My PD Story


Kaitlin Lansford, PhD

Overcoming Communication Barriers and Improving Well-being with Listener Training

Most people know about the movement symptoms of Parkinson’s disease (PD), but they do not usually think about how the disease impacts communication. Research shows that up to 90% of people with PD may develop hypokinetic dysarthria, a disorder that affects a person’s physical speaking ability. This disorder contributes to decreased intelligibility of those affected, greatly impacting their ability to communicate with others. Common interventions focus solely on the patient (speaker) to improve their speech. Kaitlin Lansford, PhD, recipient of a Parkinson’s Foundation 2023 Bill and Amy Gurley Impact Award, seeks to improve the social well-being of those with PD experiencing this speech disorder by investigating whether listening training for their care partners can help overcome these communication barriers.

The two main speech consequences of hypokinetic dysarthria are reduced volume and imprecise articulation. Therefore, speech therapy for those with hypokinetic dysarthria is often focused on having the person speak louder and more clearly. Such speaker-targeted interventions can improve intelligibility, but its effectiveness is limited, especially when related physical and cognitive symptoms are more severe. Dr. Lansford, director of the Motor Speech Disorders lab at Florida State University, in collaboration with her research partner, Dr. Stephanie Borrie from Utah State University, has demonstrated that listeners can be trained to better understand dysarthric speech. Such listener-based interventions have the potential to improve communication without increasing the communicative burden of the person with PD. With care partners often wanting to have a more active role in the rehabilitation of their loved ones, listening training has great potential for improving the social lives of those with PD.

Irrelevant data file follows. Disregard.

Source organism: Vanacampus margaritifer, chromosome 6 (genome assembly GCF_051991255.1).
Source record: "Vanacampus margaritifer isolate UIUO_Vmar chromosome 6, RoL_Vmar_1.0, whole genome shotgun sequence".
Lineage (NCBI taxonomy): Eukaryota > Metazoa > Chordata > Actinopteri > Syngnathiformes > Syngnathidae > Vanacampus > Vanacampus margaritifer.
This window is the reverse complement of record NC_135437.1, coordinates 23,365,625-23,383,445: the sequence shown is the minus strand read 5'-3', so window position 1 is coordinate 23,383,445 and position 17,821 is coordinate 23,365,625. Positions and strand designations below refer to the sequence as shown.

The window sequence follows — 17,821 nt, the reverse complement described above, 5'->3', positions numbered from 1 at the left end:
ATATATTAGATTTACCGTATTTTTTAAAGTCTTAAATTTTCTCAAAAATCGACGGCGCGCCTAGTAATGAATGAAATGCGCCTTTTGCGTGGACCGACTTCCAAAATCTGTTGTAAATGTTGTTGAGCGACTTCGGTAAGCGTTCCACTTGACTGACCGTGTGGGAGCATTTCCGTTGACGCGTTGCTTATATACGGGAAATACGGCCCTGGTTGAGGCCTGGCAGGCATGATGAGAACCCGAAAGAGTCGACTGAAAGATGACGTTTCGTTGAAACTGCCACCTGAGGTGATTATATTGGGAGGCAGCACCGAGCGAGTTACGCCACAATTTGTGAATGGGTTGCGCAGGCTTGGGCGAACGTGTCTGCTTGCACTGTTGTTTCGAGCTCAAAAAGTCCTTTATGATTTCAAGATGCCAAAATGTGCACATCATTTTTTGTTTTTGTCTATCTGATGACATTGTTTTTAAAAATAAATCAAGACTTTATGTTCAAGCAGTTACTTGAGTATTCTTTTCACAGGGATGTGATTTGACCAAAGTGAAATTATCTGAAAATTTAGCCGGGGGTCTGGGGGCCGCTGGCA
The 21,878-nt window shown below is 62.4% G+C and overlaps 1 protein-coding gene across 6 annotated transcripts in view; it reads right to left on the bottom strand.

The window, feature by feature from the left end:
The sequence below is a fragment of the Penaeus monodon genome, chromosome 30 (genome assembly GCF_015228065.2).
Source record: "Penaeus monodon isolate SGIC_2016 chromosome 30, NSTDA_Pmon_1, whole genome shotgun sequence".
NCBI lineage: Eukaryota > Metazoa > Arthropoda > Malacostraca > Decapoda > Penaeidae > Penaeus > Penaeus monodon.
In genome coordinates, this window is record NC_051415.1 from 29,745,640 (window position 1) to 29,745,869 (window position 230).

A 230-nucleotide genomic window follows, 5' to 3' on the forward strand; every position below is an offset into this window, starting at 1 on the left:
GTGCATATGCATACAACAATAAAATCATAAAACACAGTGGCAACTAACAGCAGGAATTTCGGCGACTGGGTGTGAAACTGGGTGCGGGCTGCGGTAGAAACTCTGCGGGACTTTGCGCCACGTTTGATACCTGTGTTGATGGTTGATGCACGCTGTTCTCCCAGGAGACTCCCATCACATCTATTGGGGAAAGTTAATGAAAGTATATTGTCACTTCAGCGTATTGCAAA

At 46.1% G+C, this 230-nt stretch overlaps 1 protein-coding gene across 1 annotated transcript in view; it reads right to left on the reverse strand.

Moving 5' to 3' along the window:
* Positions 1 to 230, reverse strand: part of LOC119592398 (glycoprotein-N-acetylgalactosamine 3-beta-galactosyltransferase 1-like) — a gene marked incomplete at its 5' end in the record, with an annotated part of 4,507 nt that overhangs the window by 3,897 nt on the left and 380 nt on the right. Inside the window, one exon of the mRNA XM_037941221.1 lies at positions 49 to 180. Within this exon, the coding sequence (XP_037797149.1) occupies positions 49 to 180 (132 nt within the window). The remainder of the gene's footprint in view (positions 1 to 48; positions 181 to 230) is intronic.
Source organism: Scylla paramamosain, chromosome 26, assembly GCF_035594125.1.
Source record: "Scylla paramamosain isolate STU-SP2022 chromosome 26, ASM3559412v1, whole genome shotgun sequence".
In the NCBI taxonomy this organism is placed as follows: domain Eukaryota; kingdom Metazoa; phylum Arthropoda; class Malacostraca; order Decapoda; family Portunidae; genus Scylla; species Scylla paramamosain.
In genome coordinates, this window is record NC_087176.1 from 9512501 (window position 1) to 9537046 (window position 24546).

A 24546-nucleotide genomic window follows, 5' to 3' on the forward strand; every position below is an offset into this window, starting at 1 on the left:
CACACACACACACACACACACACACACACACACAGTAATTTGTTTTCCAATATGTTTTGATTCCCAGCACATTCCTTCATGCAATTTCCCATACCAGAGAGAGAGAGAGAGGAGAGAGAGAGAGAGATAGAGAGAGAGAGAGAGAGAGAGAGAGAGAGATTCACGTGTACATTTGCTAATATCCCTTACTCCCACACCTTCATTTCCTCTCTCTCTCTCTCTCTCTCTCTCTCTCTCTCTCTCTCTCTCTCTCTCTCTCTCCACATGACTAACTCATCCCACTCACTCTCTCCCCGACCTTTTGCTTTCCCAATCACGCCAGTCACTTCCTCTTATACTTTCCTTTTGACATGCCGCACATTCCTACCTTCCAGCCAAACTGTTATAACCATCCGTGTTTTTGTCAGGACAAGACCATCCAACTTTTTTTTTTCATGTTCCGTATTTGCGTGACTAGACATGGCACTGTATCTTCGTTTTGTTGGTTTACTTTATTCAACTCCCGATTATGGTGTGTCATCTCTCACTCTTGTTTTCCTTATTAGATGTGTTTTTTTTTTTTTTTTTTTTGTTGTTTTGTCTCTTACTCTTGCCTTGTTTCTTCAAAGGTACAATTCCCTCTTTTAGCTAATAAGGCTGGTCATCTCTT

To better understand how listening training can be used to complement commonly used speaker interventions for those with PD-associated hypokinetic dysarthria, Dr. Lansford will conduct a study in which 20 speakers with PD and hypokinetic dysarthria and 600 listeners will be recruited to participate in a series of speaking and sensory tasks. The speakers will provide speech samples and will be cued to speak, louder, more clearly or in their normal speaking voice. The speech samples will be used to generate perceptual experiments. The recruited listeners will be randomly assigned to one of the speaker training conditions and half (300) will engage in listening training, in which they will benefit from a familiarization experience with feedback. The other half of listeners (300) will not receive listening training. All listeners will transcribe the speech samples and these transcriptions across the different speaker and listener training conditions will be scored for intelligibility, after which the impact of combined training can be properly assessed.

“Receiving the Parkinson's Foundation Impact Award to support this research project is a true honor,” said Dr. Lansford. “Given that most daily communication for people over 65 years occurs with family and friends, a dual [speaker and listener] treatment approach has the potential to significantly and positively impact the lives of people with PD and their key communication partners. [This award] will greatly enhance the visibility and impact of our findings, opening doors to future collaborations, grants, and opportunities to support this line of research, thereby advancing therapeutic interventions and enhancing patient care in PD.”

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